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Insufficient Arousal - Activation: From Emptiness to Inertia

Mark Gorkin, LICSW

In the previous Shrink Rap? essay (Stress Doc Newsletter, APR 2000) a not uncommon sequence was noted: a feeling of ennui with the absence of immediate compelling environmental challenge. Then, an unexpected interview by Cosmopolitan Magazine. Suddenly, Im hyper. Is this my fifteen Andy Warhol minutes? The fame frenzy is not unlike my flight into "romantasy" over that ideal, elusive woman. Cosmo cravings begin a kaleidoscopic reflection on the interaction of cyclothymic (mood swinging or, possibly, bipolar) addictive and/or narcissistic tendencies. A rapid cycle and an "aha!" is a catalyst for a compact 2x3 matrix model of "Six States of Physiological Arousal - Activation." Here are the two basic dimensions -- "Arousal Source" and "Levels of Arousal - Activation" -- and the resultant six boxes.

Six States of Physiological Arousal - Activation

Levels of Arousal - Activation

Insufficent Excessive Optimal
Arousal Source

Internal Emptiness- Agitation- Relaxation-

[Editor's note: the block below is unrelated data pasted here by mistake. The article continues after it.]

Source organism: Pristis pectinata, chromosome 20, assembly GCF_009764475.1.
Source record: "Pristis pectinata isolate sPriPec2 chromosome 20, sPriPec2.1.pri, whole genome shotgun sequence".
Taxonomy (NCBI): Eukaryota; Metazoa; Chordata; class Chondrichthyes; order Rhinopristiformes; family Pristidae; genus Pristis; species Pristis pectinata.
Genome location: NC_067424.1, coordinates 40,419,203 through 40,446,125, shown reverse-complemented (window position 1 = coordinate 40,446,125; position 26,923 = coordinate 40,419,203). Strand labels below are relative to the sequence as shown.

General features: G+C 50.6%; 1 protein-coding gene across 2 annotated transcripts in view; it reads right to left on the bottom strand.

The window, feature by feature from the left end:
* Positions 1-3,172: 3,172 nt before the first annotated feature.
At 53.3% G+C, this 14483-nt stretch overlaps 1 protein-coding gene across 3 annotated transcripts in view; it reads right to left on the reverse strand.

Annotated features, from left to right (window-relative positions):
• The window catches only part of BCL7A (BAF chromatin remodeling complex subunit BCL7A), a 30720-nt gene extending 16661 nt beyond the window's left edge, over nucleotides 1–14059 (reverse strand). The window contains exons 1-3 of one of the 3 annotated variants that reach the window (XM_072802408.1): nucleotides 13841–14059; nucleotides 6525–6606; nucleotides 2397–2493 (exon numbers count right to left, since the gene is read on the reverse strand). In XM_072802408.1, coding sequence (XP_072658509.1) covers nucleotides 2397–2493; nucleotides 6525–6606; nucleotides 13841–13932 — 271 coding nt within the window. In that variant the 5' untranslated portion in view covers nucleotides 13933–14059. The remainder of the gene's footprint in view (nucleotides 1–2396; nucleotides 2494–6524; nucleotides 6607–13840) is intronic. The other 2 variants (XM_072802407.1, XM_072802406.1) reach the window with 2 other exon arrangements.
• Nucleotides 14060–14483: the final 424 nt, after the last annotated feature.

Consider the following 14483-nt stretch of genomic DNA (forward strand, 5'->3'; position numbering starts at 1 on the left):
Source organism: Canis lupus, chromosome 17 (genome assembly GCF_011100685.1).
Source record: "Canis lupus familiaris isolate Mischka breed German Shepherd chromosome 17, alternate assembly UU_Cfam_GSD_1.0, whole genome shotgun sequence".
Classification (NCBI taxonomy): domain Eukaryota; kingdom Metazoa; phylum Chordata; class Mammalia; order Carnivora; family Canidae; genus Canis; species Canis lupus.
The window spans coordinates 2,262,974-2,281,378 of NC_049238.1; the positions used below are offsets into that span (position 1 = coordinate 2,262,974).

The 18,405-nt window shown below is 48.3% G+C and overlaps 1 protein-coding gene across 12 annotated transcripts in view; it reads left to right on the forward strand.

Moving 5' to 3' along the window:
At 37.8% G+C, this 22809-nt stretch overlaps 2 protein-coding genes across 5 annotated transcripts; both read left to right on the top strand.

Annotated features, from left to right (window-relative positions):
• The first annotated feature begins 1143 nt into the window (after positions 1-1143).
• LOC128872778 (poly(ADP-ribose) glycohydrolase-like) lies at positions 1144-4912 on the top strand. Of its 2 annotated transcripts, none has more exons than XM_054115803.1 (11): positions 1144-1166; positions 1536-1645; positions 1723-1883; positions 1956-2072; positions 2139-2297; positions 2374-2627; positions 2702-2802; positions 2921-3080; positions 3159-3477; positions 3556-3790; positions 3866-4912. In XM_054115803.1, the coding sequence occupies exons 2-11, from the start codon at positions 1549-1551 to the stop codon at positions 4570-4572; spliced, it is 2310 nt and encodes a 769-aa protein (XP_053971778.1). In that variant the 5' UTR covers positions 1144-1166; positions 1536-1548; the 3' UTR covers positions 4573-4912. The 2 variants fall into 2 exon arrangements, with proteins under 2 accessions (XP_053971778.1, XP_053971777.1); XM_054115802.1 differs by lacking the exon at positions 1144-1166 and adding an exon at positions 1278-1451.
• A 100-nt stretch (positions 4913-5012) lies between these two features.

Exhaustion Manic Meditation

(Cognitive-Affective) ---------------------------------------------------------------------

Boredom- Phobia- Alertness-
External Inertia Panic Animation


As previously explained, the "Arousal Source" is a gradient, from the biochemical (Internal Stimuli) to the environmental (External Stimuli). The "Cognitive-Affective" (or "Thinking-Feeling") dimension interacts with, affects and is affected by both biochemical and environmental stimuli. Nature and nurture forge a complex blend. Both sources and arousal-activation states excite or inhibit each other in an ongoing feedback loop. The dimensional interplay influences the ability to: a) manage ones psychophysiological arousal and resulting emotions, b) process and make sense of past, present and future self-world information, including memories and dreams, goals and visions and c) generate an array of responses to everyday problems and opportunities from the adaptive or innovative to the dysfunctional or regressive.

Let me begin by defining the six pairs of states. Due to length constraints, the matrix columns will be outlined in the next three newsletters. Todays focus is on Insufficient Levels x Internal and External Arousal Source: "Emptiness- Exhaustion" and "Boredom-Inertia." Descriptions will draw upon Websters Dictionaries (Third World New International and New Universal), Rogets International Thesaurus: Fifth Edition, the Diagnostic and Statistical Manual (DSM) IV and personal reflection. The dictionary provides a broader framework for viewing the essence and potentialities of these states. The DSM sharpens the functionality-dysfunctionality focus.